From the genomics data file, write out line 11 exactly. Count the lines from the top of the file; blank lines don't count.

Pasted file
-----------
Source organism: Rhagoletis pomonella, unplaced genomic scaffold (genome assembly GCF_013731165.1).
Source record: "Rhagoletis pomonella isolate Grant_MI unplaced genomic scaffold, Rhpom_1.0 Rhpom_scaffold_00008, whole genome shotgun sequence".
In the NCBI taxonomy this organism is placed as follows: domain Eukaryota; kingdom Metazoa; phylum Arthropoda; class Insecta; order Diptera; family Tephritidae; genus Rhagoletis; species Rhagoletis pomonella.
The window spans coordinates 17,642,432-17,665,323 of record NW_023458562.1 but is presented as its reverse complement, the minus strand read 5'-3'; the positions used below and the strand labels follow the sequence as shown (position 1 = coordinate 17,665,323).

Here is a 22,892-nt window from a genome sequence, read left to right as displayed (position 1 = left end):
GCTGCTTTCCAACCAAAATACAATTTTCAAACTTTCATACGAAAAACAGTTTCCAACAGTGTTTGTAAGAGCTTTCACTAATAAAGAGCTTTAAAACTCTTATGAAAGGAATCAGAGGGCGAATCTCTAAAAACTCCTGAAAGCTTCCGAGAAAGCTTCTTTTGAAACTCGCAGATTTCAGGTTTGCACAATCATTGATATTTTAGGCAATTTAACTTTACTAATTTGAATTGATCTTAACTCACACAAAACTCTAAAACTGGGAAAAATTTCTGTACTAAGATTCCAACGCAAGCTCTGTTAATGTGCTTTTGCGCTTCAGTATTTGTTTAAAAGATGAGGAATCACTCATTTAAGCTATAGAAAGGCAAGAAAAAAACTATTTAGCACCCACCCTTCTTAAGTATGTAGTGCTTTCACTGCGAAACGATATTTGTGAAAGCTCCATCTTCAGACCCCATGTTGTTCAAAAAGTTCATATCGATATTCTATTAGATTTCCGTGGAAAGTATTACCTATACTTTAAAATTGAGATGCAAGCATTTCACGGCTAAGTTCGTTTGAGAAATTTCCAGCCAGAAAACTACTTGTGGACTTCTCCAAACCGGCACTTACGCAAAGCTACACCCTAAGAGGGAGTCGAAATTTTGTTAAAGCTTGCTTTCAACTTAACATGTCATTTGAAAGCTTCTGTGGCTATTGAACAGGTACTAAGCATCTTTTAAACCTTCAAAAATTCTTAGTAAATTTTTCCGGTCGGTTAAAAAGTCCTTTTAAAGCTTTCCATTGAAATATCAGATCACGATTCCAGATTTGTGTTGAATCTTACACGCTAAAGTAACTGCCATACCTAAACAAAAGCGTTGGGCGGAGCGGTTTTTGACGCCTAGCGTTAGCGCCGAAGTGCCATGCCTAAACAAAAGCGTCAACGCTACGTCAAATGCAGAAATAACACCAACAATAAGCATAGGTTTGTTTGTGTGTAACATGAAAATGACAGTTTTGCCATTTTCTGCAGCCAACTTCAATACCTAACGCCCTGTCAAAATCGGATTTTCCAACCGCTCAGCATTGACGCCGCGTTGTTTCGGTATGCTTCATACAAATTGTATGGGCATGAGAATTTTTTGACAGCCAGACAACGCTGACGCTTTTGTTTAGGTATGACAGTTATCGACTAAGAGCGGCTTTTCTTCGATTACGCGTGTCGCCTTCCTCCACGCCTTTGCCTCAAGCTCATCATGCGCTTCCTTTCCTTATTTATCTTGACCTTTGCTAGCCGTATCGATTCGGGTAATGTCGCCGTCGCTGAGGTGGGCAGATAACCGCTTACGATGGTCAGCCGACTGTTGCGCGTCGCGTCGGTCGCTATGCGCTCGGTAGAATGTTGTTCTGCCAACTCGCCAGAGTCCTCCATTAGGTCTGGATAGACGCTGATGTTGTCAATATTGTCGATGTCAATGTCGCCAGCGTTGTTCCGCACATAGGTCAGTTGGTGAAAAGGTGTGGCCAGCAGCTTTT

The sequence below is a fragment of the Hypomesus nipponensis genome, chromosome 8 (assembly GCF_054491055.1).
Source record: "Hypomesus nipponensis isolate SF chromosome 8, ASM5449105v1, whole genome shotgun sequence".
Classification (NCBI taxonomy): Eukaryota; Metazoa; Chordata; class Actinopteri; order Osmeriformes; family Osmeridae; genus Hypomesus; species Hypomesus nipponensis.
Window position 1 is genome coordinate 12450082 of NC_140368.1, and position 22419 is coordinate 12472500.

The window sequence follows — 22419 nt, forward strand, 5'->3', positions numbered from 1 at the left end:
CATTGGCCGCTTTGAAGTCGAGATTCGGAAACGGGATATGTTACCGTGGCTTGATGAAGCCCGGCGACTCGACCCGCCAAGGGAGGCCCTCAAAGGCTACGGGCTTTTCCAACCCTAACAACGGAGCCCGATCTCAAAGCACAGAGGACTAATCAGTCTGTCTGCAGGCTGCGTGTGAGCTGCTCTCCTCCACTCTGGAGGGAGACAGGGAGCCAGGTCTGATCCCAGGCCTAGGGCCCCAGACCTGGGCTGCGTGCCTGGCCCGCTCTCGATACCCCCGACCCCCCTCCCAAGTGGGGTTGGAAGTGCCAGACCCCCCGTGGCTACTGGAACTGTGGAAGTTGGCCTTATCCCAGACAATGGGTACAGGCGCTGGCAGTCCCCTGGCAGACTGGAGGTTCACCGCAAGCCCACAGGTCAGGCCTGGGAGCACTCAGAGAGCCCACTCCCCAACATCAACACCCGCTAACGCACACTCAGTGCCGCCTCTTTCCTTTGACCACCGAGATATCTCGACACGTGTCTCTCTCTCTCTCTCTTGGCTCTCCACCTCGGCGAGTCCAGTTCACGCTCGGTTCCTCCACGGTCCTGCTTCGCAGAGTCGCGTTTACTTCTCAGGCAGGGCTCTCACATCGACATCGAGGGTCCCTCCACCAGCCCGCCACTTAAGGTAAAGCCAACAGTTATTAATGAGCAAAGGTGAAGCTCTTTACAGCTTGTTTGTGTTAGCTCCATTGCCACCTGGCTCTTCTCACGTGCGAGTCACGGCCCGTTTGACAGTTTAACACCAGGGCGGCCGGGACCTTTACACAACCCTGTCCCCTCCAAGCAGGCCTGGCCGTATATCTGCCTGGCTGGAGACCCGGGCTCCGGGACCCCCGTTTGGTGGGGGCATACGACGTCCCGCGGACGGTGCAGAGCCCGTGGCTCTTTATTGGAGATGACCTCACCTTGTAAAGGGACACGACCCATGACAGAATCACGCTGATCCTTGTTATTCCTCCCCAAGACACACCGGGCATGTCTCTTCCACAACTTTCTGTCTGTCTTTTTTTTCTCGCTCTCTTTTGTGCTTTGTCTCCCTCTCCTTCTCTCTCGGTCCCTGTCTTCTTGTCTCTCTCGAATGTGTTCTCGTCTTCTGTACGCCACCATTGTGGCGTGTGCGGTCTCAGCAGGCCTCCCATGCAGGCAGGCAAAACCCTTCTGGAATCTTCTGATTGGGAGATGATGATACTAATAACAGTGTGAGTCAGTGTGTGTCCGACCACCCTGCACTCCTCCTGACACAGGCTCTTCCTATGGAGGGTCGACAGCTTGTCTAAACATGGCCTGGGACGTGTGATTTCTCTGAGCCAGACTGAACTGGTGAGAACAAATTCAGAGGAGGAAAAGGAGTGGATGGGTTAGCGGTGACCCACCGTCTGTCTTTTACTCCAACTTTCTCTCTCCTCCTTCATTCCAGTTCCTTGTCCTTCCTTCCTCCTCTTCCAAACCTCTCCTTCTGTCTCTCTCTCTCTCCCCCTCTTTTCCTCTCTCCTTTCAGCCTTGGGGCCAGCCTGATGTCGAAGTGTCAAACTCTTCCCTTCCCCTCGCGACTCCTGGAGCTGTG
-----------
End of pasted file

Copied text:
The window sequence follows — 22419 nt, forward strand, 5'->3', positions numbered from 1 at the left end: